Estate administration, in basic terms, is the procedure of maintenance and distribution of a person's assets after they die.
If the decedent wrote a will before his or her death in Stuart, Florida, the process will be carried out according to the directives included in the will, assuming they are legitimate and enforceable.
Typically, wills assign an executor who is responsible for overseeing the administration of the estate, and seeing that its provisions are carried out, to the extent possible.
The person named as executor of an estate typically has some work ahead of them. To ensure that they truly follow through on their commitments, most people name as executor the person who will get the most money, or other benefit, if the will is given effect as written. Because an estate can't be distributed until the administration process is complete, the executor has an incentive to see it through.
What if The Will Does Not Name an Executor?
If a will in Stuart, Florida does not name a person to serve as executor, or the decedent dies without having written a will, the court will assign a person to act as estate administrator.
Typically, the person chosen to be executor is the one who would benefit most under the will, or under Florida's intestacy laws. "Intestacy" refers to a situation in which a person dies without a will, or "dies intestate." Every state has laws to address this situation, and there isn't a lot of variation from state to state. Typically, the decedent's property will go to his or her closest relative, and if absolutely no living relatives can be found, it will go to the state.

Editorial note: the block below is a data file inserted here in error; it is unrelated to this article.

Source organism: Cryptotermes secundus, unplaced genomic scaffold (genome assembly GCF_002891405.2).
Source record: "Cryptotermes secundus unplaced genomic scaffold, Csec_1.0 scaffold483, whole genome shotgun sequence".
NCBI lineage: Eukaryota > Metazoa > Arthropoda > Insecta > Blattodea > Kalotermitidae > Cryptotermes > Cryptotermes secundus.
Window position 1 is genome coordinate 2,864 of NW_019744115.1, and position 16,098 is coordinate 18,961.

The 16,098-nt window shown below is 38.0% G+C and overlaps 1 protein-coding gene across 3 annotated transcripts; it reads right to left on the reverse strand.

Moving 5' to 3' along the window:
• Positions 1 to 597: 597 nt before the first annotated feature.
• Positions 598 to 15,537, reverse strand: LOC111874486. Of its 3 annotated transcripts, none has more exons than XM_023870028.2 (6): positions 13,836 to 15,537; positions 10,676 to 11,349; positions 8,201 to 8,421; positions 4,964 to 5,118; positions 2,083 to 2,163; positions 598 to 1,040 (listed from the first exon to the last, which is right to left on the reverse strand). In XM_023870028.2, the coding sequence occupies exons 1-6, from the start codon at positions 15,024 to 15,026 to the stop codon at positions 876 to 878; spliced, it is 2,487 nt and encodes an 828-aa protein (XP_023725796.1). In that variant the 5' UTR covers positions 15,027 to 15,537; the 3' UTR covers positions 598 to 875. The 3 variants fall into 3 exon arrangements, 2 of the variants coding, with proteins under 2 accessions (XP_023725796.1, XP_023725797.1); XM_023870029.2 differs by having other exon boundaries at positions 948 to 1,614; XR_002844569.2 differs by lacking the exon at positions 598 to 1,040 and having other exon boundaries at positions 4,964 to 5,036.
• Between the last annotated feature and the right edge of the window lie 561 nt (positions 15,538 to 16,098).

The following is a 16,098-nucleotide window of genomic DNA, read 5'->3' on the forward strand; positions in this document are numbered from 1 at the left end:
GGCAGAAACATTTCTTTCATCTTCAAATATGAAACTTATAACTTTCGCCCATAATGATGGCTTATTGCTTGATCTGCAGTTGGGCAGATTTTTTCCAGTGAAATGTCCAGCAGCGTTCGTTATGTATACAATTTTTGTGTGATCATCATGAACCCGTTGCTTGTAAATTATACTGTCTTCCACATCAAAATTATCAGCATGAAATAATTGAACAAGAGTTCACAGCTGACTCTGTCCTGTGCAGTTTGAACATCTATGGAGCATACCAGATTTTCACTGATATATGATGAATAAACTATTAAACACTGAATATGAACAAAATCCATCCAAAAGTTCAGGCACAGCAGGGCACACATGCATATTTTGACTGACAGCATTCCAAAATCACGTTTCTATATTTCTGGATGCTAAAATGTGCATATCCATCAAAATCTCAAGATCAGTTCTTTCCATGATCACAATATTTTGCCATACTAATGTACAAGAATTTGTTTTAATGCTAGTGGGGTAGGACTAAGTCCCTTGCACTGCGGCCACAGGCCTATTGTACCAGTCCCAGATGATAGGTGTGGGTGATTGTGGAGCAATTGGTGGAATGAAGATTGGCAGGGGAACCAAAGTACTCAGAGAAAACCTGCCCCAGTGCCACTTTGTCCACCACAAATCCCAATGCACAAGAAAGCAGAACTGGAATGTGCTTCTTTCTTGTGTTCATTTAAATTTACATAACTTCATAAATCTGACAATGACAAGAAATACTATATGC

If the will doesn't name a person who is to serve as executor, or the individual named is no longer alive or cannot be found, anyone with a direct interest in the will can apply to the Stuart, Florida court to be the executor.
Once an executor is assigned (whether by being named in the will, or on the application of another person), they "step into the shoes" of the estate, and are expected to safeguard its interests to the fullest extent possible. They further are obligated to accurately inventory the estate's debts and assets, as well as notify possible beneficiaries.
Can a Stuart, Florida Estate Administration Attorney Help?
Some people are surprised when they find out they've been named the executor of a relative's estate. The responsibilities can seem daunting, but with the help of a reliable Stuart, Florida attorney, the process almost always goes pretty smoothly.